Rising commodity prices and savvy dealmaking have made it a huge year for Indonesia’s wealthiest. More than half are billionaires.
Despite recent volcanic activity, Indonesia’s star is shining bright. Its stock index has outperformed those of all other major Asian economies, up more than 50% in dollar terms so far this year. Only Mongolia’s and Sri Lanka’s markets did better. No surprise then that the country’s richest enjoyed big gains. Their total worth surged to $71 billion, up from $42 billion last year, hitting an all-time record.
In another first, more than half of the top 40 are billionaires, up from last year’s dozen. The Hartono brothers retain the top spot for the second year in a row with a net worth of $11 billion. They inherited clove cigarette maker Djarum from their father, but these days get the bulk of their wealth from Bank Central Asia, the country’s largest bank, which returned to the ranks of the Forbes Fab 50 this year.
Behind them is Susilo Wonowidjojo, the year’s biggest dollar gainer, worth $8 billion, up from $2.6 billion. His family still gets the bulk of their wealth from Gudang Garam, the country’s largest clove cigarette maker. Sixteen of the 21 billionaires made their fortunes in coal or palm oil.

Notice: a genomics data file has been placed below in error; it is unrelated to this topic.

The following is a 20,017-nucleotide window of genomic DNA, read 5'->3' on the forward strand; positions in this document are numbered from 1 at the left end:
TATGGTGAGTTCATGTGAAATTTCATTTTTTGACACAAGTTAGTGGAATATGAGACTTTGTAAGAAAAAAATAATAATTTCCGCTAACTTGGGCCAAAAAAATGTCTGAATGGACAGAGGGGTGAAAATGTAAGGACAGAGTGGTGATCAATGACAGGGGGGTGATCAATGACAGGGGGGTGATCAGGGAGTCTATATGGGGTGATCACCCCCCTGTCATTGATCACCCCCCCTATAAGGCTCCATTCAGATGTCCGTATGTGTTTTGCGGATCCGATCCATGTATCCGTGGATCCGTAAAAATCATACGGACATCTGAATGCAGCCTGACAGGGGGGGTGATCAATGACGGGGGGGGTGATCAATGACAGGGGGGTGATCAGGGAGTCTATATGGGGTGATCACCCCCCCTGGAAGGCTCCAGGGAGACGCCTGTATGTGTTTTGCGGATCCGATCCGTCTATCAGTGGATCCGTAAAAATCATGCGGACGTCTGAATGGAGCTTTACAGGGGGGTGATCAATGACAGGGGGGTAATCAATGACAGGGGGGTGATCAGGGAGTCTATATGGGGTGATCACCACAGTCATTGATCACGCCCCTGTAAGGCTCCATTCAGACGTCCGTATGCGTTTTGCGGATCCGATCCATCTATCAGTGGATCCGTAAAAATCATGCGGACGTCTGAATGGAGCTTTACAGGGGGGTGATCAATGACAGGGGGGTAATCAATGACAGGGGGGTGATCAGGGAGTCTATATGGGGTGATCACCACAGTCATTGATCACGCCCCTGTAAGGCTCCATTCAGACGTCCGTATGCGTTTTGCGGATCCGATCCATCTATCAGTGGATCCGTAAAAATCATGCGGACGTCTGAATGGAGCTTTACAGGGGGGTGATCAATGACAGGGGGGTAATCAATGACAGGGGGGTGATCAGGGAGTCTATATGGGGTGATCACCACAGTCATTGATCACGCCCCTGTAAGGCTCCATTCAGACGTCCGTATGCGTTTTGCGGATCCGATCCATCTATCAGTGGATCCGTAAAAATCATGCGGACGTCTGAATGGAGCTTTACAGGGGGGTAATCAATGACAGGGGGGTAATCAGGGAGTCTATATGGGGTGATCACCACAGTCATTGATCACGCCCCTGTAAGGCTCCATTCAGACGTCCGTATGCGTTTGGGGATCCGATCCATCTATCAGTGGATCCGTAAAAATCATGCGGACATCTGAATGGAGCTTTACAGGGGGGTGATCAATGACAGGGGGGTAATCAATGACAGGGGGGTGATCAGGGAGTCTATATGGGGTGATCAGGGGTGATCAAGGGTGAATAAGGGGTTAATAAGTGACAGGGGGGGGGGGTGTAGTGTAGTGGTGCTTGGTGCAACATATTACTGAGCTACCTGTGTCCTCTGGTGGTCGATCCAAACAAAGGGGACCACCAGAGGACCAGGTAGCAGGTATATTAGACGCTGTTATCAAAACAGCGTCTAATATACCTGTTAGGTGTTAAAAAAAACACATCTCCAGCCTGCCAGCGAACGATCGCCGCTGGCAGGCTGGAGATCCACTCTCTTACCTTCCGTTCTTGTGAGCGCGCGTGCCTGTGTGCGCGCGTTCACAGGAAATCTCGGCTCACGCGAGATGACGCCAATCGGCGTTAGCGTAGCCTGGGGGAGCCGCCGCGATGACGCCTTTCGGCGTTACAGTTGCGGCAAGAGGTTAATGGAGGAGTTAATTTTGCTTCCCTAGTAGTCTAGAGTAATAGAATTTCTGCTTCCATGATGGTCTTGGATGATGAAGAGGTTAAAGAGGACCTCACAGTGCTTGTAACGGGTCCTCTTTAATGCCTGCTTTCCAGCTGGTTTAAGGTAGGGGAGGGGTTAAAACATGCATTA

We were able to identify seven new entrants, worth a total of over $8 billion. Several, including Kiki Barki of coal miner Harum Energy, debut thanks to recent initial public offerings, of which Indonesia was one of the most active markets in Asia. He is one of five coal tycoons to make their first appearance on this top 40 list.
The richest of all newcomers is Sri Prakash Lohia, a native Indian who is now an Indonesian citizen and controls Indonesia’s largest polyester manufacturer, Indorama Synthetics. His brother Ashoke, who is based in Thailand, is also a billionaire, as is his brother-in-law Lakshmi Mittal, who is Asia’s second-richest citizen but lives in London, where the Indonesian Lohia too has a home.
It was also a notable year for deal-making for Indonesia’s richest. Chairul Tanjung, for instance, bought a 40% stake in Carrefour’s Indonesian operations for $300 million. Peter Sondakh’s Rajawali sold its stake in cement firm Semen Gresik for $1.1 billion. The Bakrie family announced a $3 billion deal with Europe’s Rothschild family, in which it traded shares in its coal outfit for a stake in London-listed Vallar.